Robotic Picking Systems Enhance The Beverage Supply Chain
This article originally ran in the March 2012 issue of Food Manufacturing.
Track-and-trace systems and tighter inventory control helps beverage operations meet legislative, food safety and productivity demands.
The U.S. FDA Food Safety Modernization Act (FSMA) (P.L. 111-353) was signed into law in 2011 in response to a growing public concern about the integrity of both local and imported food supplies and the inability of officials to trace the sources of many tainted products. As those involved in the beverage supply chain begin to calculate the impact of FSMA, one requirement of the act is particularly striking:
- “The Secretary [is required] to establish a product tracing system to track-and-trace food that is in the United States or offered for import into the United States.” (FSMA 204 ©)
- Although FSMA focuses on products under the jurisdiction of the U.S. Food and Drug Administration (FDA), its provisions reflect a larger push for traceability across the entire food and beverage supply chain. According to Dr. Don Ratliff, Regents and UPS Professor and Research Director at Georgia Tech’s Integrated Food Chain Center, any organization involved in the importation, manufacturing, production, storage, transportation and sale of food and beverages needs to understand the consequences, requirements and cost of compliance associated with FSMA. Automating material handling systems is one key way to meet track-and-trace demands in this sector while maintaining long-term profitability and efficiency.
Robotic order picking provides built-in track-and-trace capability
Unique product data is often lost in manual operations as pallets are broken apart and cases become indistinguishable from one another. If this information is lost at the case pick level, the ability to trace contaminated product back to its origins is lost.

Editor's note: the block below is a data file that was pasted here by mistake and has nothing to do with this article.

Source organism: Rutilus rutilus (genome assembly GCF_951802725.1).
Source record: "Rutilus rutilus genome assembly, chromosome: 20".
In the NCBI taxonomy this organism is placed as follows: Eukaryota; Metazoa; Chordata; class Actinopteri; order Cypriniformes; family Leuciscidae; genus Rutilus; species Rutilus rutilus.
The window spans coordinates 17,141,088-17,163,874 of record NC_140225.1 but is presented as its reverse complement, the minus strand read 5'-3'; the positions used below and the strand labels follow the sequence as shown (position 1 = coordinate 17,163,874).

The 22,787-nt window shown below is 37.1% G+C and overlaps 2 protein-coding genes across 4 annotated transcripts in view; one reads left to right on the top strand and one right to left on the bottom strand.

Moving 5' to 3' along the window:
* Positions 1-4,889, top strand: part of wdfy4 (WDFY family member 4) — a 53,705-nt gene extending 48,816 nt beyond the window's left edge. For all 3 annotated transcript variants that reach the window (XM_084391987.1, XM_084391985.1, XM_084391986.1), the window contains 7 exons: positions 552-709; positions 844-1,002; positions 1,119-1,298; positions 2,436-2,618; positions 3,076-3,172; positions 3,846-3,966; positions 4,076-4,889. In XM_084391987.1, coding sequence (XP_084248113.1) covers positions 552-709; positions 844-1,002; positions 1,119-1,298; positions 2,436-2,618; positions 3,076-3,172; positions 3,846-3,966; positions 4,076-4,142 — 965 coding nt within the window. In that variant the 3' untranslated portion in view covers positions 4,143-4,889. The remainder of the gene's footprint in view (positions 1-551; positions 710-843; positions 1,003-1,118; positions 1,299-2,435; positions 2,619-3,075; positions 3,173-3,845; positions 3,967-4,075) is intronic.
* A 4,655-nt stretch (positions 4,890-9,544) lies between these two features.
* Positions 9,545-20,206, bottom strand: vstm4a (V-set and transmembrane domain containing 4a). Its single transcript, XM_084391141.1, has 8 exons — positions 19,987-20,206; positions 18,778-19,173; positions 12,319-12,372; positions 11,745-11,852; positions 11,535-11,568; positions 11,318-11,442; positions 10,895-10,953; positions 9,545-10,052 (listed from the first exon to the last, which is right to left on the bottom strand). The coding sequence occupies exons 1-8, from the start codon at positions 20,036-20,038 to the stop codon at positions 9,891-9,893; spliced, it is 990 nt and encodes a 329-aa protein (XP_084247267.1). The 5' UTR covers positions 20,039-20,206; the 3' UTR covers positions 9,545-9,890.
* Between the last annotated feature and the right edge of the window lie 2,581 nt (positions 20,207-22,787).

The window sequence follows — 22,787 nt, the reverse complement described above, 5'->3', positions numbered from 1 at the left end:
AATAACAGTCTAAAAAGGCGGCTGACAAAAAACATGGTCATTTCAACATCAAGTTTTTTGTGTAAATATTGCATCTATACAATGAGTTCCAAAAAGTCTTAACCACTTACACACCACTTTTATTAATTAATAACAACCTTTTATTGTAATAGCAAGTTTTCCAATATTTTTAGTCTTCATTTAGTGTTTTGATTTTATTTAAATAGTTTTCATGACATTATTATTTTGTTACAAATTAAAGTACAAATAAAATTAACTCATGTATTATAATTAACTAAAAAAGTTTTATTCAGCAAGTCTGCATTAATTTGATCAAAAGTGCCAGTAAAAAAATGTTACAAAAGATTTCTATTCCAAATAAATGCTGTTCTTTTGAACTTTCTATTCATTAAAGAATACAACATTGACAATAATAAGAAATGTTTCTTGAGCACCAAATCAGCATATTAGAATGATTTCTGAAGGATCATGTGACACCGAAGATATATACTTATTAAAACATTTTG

Originally designed to meet the demands of high-throughput, high-SKU applications common in the beverage industry, robotic case and layer picking systems can also meet legislative requirements by capturing precise information on the location of all shipments down to the case level. Items are tracked throughout the entire process, and stored in secure and redundant databases.
Isolating suspect product at the case level
In the case of a product recall, robotic gantry systems make it easy to trace shipments forward and back without the investment required for additional barcode readers or RFID tracking equipment and software. Robotic controls integrate seamlessly with warehouse management systems, providing real-time reporting on task statuses from goods receiving, buffering and picking, replenishment, order consolidation, palletizing, loading, and dispatch.
Robotic order picking software can readily trace and isolate shipment data from at-risk production batches, providing vital case-level handling information including the SKU number, lot code, production line and location, and manufacturing date of contaminated products.
Robotic integration also offers long-term profitability and efficiency
While integrating robotic case and layer picking systems will make it easier for beverage suppliers to comply with traceability demands, the tighter control of inventory that comes with automation provides numerous additional benefits.
New robotic gantry systems allow warehouses and distribution centers to handle smaller individual order volumes, greater product variety per order and significantly higher throughput, more profitably and with a smaller footprint. Significantly reduced product damage and security concerns are another notable benefit for beverage distribution operations.
Finally, material handling automation also meets growing labor concerns in the distribution center as risks of lifting injuries, theft and high turnover rates are eliminated, and a more efficient use of manpower allows for reduced labor cost.
Supply chain visibility and better “sell” life
An additional benefit to supply chain visibility and attention paid to automating material handling is that products are moved more quickly and with less risk of spoiling and a greater focus on accountability. Supermarkets, retailers and suppliers can all benefit from increased “sell” life, better order management, tighter inventory control, fewer rejected loads and less waste because of better handling.
For a beverage warehouse or distribution facility, gantry robot systems with 100-percent order accuracy and data scanning and backup systems will meet any mandated track-and-trace requirements and increase visibility of the entire supply chain from farm to fork.
Derek Rickard has been with RMT Robotics since 1998. RMT Robotics, a Cimcorp Oy Company, is a material handling industry leader that provides automated robotic gantry systems in warehouse and distribution applications. Contact Derek at firstname.lastname@example.org or +905.643.9700, ext. 223.